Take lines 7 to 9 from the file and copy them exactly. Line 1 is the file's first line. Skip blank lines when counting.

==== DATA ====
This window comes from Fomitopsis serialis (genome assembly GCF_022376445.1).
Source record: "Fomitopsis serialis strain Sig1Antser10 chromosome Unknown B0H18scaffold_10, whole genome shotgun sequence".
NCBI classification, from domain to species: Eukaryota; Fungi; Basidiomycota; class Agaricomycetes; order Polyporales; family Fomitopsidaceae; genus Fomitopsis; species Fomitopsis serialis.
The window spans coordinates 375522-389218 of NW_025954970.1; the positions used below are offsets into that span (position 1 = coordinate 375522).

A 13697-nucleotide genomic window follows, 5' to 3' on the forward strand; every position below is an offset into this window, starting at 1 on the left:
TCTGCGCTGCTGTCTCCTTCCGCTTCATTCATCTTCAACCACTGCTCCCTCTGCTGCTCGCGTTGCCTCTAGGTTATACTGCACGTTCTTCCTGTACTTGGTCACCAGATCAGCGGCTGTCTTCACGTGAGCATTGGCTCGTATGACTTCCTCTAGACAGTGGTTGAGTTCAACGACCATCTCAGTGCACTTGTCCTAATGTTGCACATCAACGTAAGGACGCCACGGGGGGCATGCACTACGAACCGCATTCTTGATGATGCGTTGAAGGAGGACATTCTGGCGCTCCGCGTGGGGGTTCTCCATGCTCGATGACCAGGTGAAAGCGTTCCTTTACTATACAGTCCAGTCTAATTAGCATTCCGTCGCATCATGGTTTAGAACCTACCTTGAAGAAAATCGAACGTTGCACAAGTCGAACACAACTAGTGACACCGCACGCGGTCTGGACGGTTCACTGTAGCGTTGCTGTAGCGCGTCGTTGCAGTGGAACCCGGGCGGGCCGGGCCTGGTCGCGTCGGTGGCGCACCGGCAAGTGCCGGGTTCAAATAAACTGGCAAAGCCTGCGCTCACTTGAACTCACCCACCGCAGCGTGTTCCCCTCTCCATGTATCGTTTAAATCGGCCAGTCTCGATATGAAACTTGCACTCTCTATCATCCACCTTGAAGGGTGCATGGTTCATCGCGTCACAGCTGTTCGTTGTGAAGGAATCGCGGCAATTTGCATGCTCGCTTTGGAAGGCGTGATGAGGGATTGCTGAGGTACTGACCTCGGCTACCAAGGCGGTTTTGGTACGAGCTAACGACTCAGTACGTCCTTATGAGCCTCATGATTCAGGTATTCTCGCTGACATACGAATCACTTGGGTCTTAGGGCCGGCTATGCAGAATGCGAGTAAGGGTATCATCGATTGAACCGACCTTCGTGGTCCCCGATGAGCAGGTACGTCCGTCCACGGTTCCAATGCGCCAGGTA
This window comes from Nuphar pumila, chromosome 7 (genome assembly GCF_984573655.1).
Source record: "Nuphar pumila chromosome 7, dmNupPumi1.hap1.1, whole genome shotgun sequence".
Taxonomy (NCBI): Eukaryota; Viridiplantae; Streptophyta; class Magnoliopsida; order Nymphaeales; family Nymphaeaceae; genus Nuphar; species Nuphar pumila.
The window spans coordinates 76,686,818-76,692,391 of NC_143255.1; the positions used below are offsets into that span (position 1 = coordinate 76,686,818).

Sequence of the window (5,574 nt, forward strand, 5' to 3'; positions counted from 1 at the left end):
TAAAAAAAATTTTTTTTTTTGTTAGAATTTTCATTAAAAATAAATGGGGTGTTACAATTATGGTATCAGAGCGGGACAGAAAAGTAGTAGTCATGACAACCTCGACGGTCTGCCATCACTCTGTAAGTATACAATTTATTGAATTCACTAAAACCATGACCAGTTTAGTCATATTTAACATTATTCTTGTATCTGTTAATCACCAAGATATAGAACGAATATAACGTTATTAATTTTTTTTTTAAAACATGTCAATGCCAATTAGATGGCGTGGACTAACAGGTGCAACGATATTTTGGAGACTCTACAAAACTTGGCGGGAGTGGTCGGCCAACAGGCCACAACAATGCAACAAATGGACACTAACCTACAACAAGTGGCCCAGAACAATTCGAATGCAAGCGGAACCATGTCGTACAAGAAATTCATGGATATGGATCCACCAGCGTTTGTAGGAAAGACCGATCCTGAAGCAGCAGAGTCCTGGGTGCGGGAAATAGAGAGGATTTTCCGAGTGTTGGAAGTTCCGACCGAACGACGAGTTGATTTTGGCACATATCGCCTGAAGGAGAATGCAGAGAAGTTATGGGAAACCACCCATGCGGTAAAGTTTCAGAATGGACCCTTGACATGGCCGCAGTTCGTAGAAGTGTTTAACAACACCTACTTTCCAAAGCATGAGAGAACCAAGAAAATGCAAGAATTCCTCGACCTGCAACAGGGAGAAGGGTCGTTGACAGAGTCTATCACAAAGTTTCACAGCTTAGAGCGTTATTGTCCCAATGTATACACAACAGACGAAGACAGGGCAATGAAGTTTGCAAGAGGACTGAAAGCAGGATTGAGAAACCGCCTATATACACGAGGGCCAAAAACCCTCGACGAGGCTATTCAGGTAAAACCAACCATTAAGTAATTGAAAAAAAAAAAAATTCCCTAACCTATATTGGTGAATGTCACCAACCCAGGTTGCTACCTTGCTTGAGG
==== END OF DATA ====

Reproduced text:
This window comes from Nuphar pumila, chromosome 7 (genome assembly GCF_984573655.1).
Source record: "Nuphar pumila chromosome 7, dmNupPumi1.hap1.1, whole genome shotgun sequence".
Taxonomy (NCBI): Eukaryota; Viridiplantae; Streptophyta; class Magnoliopsida; order Nymphaeales; family Nymphaeaceae; genus Nuphar; species Nuphar pumila.